It is plainly evident that ‘The Crimes of Grindelwald’ finds Rowling still stuck in the world-building stage of the ‘Fantastic Beasts’ canon, adding new characters and finding ways to call back to the ‘Harry Potter’ mythology both for better and for worse. Yet even so, there isn’t much of a compelling story to be had here, which itself suffers from a shocking lack of momentum and pacing. The blame for that falls too on director David Yates, who has perhaps spent too long immersed in both the ‘Harry Potter’ films and now the ‘Fantastic Beasts’ ones, such that his familiarity seems to have clouded his judgment of how to ensure a coherent and engaging film. Rather than act to curb Rowling’s indulgences, Yates gives in fully to them, resulting in a two-and-a-quarter hour episode of a miniseries that packs too much and too little at the same time, disguising its inadequacies with a false sense of urgency.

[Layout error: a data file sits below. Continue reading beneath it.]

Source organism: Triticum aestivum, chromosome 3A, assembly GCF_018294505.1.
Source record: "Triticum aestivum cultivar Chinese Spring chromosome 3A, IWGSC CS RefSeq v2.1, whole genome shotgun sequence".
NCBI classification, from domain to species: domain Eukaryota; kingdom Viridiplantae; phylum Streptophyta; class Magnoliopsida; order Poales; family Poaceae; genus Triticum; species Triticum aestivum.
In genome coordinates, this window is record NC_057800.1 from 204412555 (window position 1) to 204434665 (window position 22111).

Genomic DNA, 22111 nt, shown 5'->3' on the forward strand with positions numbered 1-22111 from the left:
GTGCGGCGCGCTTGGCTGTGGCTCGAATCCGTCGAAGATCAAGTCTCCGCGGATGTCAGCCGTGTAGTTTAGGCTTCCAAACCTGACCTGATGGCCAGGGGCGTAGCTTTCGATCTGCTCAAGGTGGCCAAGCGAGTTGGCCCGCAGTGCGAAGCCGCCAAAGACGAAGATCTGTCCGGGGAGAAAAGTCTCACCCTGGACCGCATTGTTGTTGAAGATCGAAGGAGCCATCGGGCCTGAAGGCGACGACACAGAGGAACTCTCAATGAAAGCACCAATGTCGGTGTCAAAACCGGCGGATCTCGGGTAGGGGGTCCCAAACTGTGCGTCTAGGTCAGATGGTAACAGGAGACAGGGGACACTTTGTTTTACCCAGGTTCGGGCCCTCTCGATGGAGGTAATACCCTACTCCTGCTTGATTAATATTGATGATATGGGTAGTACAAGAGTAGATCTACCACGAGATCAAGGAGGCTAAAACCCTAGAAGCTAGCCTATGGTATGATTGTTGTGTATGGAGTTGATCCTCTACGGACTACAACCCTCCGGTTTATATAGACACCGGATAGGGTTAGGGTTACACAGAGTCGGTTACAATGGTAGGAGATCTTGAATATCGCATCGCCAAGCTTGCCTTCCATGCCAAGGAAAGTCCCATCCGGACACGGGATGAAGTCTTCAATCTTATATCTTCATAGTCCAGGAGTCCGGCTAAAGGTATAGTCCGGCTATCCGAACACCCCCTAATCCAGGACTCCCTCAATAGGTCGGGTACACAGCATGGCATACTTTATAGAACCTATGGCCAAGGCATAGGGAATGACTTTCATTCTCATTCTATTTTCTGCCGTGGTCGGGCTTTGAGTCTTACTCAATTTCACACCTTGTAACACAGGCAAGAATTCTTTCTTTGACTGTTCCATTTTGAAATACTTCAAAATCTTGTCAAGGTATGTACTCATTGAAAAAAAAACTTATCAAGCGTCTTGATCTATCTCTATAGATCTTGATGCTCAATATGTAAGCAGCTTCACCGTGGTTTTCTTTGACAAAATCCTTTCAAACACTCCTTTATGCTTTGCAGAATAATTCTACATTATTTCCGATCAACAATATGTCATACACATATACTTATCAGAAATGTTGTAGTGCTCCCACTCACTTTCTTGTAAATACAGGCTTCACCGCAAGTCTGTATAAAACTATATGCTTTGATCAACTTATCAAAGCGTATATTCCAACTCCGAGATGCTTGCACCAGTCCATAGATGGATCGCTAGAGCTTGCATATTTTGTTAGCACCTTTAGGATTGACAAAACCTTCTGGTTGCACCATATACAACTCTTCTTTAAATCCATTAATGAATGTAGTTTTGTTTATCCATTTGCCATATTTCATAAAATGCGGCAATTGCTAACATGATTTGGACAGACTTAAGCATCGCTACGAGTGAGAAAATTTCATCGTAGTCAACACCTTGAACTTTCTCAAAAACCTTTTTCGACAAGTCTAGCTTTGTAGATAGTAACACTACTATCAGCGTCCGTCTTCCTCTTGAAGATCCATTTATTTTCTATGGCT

Frankly put, the magic that was once so gripping in ‘Harry Potter’ and seemed alluring in the first ‘Fantastic Beasts’ movie two years back has arguably faded, so much so that the best the filmmakers could come up with for the climax is a lot, a lot of expensive digital blue flames. Sure, we’re still mildly piqued to see how Dumbledore and Grindelwald will confront each other given their relationship in the past, or how who Grindelwald tells Credence he is unfolds as a potentially fascinating complication. But this movie itself is a letdown, almost feeling as if it were made purely for the sake of stretching the series out as long as it can in order to keep packing them Potterheads into the cinema. It has many crimes of its own mind you, and not as much redeeming qualities, and just so you know where to align your expectations, we’d say this is possibly one of the worst ‘Harry Potter’/ ‘Fantastic Beasts’ films.
(Needlessly convoluted, overstuffed and yet under-developed, there is little fantastic about this second chapter of the ‘Harry Potter’ spinoff series that disguises its inadequancies with a false sense of urgency)
Review by Gabriel Chong